WQOW – Cyberbullying isn’t a new problem, but a local social media expert told News 18 new research shows some teens are actually bullying themselves online.
Doctor Justin Patchin, a professor at UWEC, and co-director of the Cyberbullying Research Center, said his research is the first of its kind, and just the tip of the iceberg.
He was turned on to the idea when he heard about a 14-year-old girl in England who took her own life after sending hateful messages to herself.
Patchin, and his partner, surveyed nearly 6,000 middle and high school students across the country, and asked them about participating in digital self-harm, and their motivations behind it.
He was shocked to learn that six percent of teens who responded to the survey reported they had anonymously posted something online about themselves that was mean. Some even went as far as posting threats against themselves.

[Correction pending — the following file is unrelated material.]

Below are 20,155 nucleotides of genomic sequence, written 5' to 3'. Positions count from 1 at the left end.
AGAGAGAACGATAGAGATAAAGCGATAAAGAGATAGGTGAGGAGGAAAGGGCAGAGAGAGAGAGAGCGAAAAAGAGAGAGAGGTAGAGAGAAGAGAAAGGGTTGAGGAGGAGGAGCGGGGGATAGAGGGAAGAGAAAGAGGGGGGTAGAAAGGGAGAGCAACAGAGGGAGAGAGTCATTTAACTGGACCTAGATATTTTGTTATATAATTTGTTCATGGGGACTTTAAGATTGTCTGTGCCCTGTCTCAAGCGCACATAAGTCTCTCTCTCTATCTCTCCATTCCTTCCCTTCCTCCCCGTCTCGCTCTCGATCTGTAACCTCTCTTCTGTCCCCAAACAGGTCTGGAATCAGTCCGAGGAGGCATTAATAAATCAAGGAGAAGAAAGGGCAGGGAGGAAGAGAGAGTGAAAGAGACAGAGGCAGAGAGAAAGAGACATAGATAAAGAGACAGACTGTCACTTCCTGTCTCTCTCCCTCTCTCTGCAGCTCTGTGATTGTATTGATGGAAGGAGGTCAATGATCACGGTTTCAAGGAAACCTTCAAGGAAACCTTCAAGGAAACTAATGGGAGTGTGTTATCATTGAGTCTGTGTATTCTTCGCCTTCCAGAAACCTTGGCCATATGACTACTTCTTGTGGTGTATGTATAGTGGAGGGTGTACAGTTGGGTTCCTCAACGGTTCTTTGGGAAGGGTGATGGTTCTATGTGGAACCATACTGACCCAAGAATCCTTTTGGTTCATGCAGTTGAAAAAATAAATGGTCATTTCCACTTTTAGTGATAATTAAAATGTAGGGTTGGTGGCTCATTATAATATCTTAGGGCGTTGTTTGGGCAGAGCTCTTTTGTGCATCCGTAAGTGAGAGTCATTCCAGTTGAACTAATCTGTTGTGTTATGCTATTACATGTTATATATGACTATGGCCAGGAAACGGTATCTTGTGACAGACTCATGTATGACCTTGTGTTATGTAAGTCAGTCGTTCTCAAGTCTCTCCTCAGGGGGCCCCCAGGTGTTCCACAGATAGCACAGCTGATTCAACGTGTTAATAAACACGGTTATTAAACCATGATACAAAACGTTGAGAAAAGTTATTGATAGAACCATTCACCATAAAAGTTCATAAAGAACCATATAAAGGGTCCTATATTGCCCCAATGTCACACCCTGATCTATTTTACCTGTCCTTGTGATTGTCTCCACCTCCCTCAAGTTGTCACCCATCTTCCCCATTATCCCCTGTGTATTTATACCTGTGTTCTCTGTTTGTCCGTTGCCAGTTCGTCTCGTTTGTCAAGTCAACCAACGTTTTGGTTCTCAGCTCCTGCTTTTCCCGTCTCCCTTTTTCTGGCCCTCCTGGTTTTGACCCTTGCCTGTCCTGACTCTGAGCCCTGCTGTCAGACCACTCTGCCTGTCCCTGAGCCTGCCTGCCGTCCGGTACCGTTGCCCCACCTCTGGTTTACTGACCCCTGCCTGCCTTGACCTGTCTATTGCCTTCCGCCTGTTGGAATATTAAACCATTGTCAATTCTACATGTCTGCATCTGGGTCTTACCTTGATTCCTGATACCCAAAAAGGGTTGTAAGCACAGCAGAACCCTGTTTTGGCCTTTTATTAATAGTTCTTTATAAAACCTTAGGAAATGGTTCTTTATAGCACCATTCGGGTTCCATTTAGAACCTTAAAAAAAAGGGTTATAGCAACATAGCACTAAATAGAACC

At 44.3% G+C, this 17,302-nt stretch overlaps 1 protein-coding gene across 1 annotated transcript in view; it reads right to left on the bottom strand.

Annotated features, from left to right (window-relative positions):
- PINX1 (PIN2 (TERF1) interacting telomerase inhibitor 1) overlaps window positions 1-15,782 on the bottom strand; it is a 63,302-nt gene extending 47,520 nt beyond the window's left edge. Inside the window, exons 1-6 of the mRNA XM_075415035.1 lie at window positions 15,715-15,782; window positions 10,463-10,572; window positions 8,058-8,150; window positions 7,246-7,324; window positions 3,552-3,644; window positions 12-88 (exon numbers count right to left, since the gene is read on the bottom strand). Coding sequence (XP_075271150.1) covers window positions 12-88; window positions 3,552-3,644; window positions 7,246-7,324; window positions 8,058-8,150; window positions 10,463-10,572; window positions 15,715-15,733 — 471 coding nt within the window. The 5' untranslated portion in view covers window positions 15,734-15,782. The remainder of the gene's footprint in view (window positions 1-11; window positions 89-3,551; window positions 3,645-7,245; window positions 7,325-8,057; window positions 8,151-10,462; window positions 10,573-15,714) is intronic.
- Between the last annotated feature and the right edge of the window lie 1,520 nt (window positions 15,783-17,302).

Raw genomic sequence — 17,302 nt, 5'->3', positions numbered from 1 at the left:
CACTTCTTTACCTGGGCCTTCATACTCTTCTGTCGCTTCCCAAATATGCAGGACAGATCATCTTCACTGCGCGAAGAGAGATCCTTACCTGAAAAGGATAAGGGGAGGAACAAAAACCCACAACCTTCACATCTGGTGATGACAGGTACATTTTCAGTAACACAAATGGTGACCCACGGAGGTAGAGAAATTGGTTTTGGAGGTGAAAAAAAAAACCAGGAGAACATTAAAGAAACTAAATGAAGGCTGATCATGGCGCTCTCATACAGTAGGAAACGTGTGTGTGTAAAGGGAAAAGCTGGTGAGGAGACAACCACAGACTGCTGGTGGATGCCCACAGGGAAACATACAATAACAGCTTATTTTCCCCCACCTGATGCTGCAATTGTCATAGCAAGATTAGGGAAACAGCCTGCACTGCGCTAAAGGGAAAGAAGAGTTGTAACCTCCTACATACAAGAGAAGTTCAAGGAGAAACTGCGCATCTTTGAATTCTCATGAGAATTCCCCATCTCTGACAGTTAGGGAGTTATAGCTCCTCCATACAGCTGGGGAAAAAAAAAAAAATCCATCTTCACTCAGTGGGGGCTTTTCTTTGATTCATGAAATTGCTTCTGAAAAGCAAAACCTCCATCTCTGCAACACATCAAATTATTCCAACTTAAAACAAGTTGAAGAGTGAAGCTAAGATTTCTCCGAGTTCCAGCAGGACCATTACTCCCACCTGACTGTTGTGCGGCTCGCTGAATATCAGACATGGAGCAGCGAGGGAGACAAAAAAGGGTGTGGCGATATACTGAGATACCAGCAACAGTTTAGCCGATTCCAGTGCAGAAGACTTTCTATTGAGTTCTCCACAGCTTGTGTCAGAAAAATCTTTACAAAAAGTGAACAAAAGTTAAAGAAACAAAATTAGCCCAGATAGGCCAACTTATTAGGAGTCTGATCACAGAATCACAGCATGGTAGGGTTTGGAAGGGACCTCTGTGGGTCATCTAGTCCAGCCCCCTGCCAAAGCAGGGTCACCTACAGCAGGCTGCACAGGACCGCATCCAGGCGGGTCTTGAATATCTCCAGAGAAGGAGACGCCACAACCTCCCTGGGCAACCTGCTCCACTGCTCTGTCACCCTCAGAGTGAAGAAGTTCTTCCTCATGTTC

So why are teens doing this? Patchin told News 18 there’s no one good reason.
“We commonly saw responses of they were looking for attention, they wanted to see if their friends would respond, or intervene, on their behalf,” Patchin said. “Some just said they were making a joke, or trying to be funny. A significant amount said they were trying to see if anyone would respond in a positive way to reach out.”
Another reason Patchin said someone might cyberbully themselves is to call attention to an actual bully they’re dealing with, maybe in a more private place than Facebook or Twitter.
Some more surprising information, Patchin said significantly more males than females reported sending or posting harmful messages about themselves.
He said regardless of who’s writing the post, the victim of a bully always needs support.
If you, or someone you love, is being bullied, you can find Patchin’s resources here.